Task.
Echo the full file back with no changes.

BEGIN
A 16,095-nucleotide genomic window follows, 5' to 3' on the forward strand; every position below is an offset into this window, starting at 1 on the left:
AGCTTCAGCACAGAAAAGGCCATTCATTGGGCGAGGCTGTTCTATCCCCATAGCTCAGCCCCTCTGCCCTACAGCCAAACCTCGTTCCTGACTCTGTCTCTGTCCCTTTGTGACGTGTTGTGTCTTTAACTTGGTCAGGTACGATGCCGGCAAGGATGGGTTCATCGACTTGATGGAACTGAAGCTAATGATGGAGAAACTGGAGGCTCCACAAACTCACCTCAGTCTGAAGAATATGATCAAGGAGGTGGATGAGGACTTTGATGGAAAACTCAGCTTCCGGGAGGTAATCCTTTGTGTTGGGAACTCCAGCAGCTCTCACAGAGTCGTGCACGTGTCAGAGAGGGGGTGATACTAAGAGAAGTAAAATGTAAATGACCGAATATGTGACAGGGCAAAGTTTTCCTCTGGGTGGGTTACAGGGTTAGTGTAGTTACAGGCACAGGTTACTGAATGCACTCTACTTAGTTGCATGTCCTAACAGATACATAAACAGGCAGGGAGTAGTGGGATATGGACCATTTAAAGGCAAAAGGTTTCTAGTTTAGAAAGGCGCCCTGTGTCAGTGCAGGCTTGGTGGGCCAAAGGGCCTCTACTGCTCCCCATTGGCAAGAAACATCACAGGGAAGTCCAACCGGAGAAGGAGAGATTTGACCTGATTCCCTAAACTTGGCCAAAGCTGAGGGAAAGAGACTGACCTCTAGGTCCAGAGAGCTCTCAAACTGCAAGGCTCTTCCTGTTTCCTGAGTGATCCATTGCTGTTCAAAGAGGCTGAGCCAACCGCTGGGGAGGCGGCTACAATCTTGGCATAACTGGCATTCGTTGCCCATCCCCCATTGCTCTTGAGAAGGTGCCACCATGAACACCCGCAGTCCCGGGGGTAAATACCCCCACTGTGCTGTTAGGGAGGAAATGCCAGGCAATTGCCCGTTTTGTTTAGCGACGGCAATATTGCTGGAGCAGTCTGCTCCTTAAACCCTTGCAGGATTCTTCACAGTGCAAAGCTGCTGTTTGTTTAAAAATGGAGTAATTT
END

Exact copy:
A 16,095-nucleotide genomic window follows, 5' to 3' on the forward strand; every position below is an offset into this window, starting at 1 on the left:
AGCTTCAGCACAGAAAAGGCCATTCATTGGGCGAGGCTGTTCTATCCCCATAGCTCAGCCCCTCTGCCCTACAGCCAAACCTCGTTCCTGACTCTGTCTCTGTCCCTTTGTGACGTGTTGTGTCTTTAACTTGGTCAGGTACGATGCCGGCAAGGATGGGTTCATCGACTTGATGGAACTGAAGCTAATGATGGAGAAACTGGAGGCTCCACAAACTCACCTCAGTCTGAAGAATATGATCAAGGAGGTGGATGAGGACTTTGATGGAAAACTCAGCTTCCGGGAGGTAATCCTTTGTGTTGGGAACTCCAGCAGCTCTCACAGAGTCGTGCACGTGTCAGAGAGGGGGTGATACTAAGAGAAGTAAAATGTAAATGACCGAATATGTGACAGGGCAAAGTTTTCCTCTGGGTGGGTTACAGGGTTAGTGTAGTTACAGGCACAGGTTACTGAATGCACTCTACTTAGTTGCATGTCCTAACAGATACATAAACAGGCAGGGAGTAGTGGGATATGGACCATTTAAAGGCAAAAGGTTTCTAGTTTAGAAAGGCGCCCTGTGTCAGTGCAGGCTTGGTGGGCCAAAGGGCCTCTACTGCTCCCCATTGGCAAGAAACATCACAGGGAAGTCCAACCGGAGAAGGAGAGATTTGACCTGATTCCCTAAACTTGGCCAAAGCTGAGGGAAAGAGACTGACCTCTAGGTCCAGAGAGCTCTCAAACTGCAAGGCTCTTCCTGTTTCCTGAGTGATCCATTGCTGTTCAAAGAGGCTGAGCCAACCGCTGGGGAGGCGGCTACAATCTTGGCATAACTGGCATTCGTTGCCCATCCCCCATTGCTCTTGAGAAGGTGCCACCATGAACACCCGCAGTCCCGGGGGTAAATACCCCCACTGTGCTGTTAGGGAGGAAATGCCAGGCAATTGCCCGTTTTGTTTAGCGACGGCAATATTGCTGGAGCAGTCTGCTCCTTAAACCCTTGCAGGATTCTTCACAGTGCAAAGCTGCTGTTTGTTTAAAAATGGAGTAATTT